New York Photo Review
Volume 3 Issue 25 July 18 to 31, 2012

Powerful Men
Richard Avedon
Murals and Portraits
Don Burmeister
The Mission Council by Richard Avedon. Source:
Richard Avedon, "The Mission Council" 1971

Forget the up-market snootiness and no-cost barred, if highly innovative layout, and go see some of the most incisive photographic portraits taken in the 20th century – Richard Avedon at Gagosian Gallery.

Richard Avedon (1993-2004) was already an extremely well known fashion photographer in the 1950’s when he began to expand his vision to include portraiture. Taking equipment and techniques from fashion, not to mention his extensive connections, he started a life-long project of making high quality,large format, studio portraits of the rich and famous. (He later expanded this to the not so rich and famous as well.) The current show features four group portraits, all taken between 1969 and 1971, that both establish Avedon’s aesthetic stance and remain remarkable records of this discordant period of American history.

Using an unusual technique, Avedon started his series of group portraits close to home in 1969 with one of Andy Warhol and his ‘Factory’ members, among them Paul Morrissey, Joe Dellesandro, Viva, Candy Darling, and assorted naked male actors. Rather than a wide angle lens, or an old-fashioned panoramic camera, he used an 8x10 inch camera, then standard in studio photography. Framing his subjects a few at a time, he then panned his camera to the next group, often catching the extra arms or sides in the frame. The idea was to then to line up the frames to create an over-all view. Though Avedon took these pictures in October, 1969, he did not print the final versions until 1975.

Perhaps he saw the Warhol picture as a practice run, because only 6 days after taking them he was in Chicago using the same technique to photograph the “Chicago Seven,” the group of activists and showmen who were being tried for conspiring to riot during the 1968 Democratic convention. These pictures were printed shortly thereafter and created a sensation. In an age when 20 x 24 inches was considered a large print, Avedon printed the three frames of the picture 10 feet high by 20 feet long. But it was not the size that made these portraits memorable, nor the fact that the large format negatives made the prints fine-grained, nor even that they were impeccably printed –– it was Avedon’s ability to draw out the personalities behind the faces. We see each man as a distinct individual: Abbie Hoffman’s aggressive stance, the youthful fervor of Jerry Rubin, the more distanced, world weary look of Dave Dellinger, and the boyish, one is tempted to say guilty-look, of Tom Hayden. It is a remarkable, penetrating record of its era.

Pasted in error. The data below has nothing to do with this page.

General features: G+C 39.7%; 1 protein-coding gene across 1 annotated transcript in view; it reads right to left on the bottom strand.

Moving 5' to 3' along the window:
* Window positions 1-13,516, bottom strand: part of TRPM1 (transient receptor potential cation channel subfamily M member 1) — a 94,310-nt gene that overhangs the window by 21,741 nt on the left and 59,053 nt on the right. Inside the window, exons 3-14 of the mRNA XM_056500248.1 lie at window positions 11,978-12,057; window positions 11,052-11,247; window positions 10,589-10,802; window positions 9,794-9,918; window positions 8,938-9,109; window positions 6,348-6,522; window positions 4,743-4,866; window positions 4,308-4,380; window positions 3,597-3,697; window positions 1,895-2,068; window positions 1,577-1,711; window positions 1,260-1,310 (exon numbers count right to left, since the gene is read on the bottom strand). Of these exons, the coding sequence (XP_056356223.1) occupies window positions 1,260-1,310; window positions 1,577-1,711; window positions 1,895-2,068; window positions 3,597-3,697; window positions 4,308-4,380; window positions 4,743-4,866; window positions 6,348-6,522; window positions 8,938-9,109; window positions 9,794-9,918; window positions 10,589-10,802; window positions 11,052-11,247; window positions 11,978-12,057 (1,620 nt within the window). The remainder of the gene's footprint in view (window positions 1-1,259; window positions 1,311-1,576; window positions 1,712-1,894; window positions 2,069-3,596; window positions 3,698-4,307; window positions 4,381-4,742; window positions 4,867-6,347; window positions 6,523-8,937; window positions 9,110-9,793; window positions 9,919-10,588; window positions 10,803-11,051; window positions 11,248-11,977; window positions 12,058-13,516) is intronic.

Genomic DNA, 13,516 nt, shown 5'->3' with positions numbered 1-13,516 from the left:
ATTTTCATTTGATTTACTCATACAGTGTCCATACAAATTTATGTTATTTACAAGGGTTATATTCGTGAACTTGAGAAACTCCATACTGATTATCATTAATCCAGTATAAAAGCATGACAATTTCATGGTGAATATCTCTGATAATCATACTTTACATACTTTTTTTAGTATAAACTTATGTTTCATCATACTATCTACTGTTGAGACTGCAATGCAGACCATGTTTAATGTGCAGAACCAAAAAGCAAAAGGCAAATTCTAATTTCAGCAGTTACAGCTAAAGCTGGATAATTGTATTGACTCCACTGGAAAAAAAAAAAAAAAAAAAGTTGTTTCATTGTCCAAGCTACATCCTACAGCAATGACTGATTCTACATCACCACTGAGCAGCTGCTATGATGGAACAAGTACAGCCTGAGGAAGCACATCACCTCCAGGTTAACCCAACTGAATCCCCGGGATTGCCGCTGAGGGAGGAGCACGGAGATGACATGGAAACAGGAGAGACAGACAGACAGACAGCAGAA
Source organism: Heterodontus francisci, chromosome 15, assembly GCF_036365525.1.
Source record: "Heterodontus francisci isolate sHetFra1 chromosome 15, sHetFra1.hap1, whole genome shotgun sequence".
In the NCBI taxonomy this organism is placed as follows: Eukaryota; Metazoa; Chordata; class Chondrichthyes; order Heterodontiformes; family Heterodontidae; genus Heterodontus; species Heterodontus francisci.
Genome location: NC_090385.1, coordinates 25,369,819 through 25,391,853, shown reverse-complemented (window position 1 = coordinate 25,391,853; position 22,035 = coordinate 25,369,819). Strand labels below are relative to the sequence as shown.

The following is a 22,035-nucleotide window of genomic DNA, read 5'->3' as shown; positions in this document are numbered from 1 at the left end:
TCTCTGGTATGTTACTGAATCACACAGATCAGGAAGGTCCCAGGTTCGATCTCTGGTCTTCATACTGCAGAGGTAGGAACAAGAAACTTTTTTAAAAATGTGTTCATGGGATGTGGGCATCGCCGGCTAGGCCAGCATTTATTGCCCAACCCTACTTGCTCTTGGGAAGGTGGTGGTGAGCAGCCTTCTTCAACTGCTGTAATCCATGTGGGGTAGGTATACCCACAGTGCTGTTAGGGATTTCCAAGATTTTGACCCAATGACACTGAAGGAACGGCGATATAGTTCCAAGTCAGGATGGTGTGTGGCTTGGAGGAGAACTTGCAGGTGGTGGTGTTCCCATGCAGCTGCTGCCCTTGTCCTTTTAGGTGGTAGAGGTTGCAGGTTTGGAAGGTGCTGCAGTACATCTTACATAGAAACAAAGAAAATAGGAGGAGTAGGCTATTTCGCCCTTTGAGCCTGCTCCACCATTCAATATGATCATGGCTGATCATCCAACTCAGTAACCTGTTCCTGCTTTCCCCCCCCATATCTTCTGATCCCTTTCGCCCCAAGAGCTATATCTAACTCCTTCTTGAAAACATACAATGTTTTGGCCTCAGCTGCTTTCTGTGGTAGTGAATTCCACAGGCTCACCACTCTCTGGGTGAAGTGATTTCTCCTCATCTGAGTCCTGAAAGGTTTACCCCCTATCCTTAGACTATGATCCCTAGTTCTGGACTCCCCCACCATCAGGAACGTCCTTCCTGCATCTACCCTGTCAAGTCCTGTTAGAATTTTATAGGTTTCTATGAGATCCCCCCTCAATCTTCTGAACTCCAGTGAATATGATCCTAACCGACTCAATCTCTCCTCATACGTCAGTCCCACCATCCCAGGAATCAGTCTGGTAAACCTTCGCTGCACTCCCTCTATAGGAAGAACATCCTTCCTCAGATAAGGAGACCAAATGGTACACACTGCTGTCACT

The Chicago Seven by Richard Avedon. Source:
Richard Avedon, "The Chicago Seven" 1969

During this period Avedon continued with his fashion work, but began devoting more time to portraiture, and also to documenting the anti-war movement. The exhibition at Gagosian is very smartly designed so that the four large group portraits can be seen without distraction, but tucked away near each are a large number of smaller images, as well as Avedon’s extensively marked up work prints.

By the spring of 1971 Avedon was in Saigon. The details of how and why he was there are unknown to me, but he obviously had access to people at the highest level. We see some formal portraits of U.S. soldiers, but also portraits of victims of napalm bombings. Then just a few days after photographing the deformed faces of Vietnamese women he is making the large, formal portrait, “The Mission Council” of the highest ranking U.S. officials in Vietnam. Eleven men are standing before the camera in an order negotiated by seniority, with an empty space for one man who did not arrive. In the center is General Creighton Abrams Jr., the Commander of the American forces in Vietnam, with Ambassador Ellsworth Bunker on his left. The image is unforgettable. Eleven, dour, white men. There is an air of failure with a tinge of evil. Avedon famously engaged with the people he was photographing, but in this picture he may as well have been pointing a cannon at them. And the war went on for another four years.

The final mural in the show is trivial by comparison. “Allan Ginsberg’s Family” records a formal occasion for the release of Allan Ginsberg’s father’s book of poetry. It lacks both the transgressive charge of the Andy Warhol Factory mural, or the human/political charge of the Chicago Seven or the Mission Council images. Although it does remind us that some of life’s ordinary occasions still went on, even in those days. Tucked into a side chamber is Avedon’s most significant work with Ginsberg –– his double portrait in the nude of Ginsberg and his lover, poet Peter Orlovsky taken in 1963. A delicately cropped version of this image appeared on the cover of the Evergreen Review in 1970, and still carries a bit of a charge.

Richard Avedon continued for decades after to produce wonderful, insightful portraits of all sorts of people, Henry Kissinger famously asked the photographer to “Be gentle to me.” To this reviewer, who is old enough to remember back to the 70’s, Avedon’s photographs of that troubled time still ring true.

Richard Avedon
Murals and Portraits

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Friday, May 4 to
Friday, July 27, 2012
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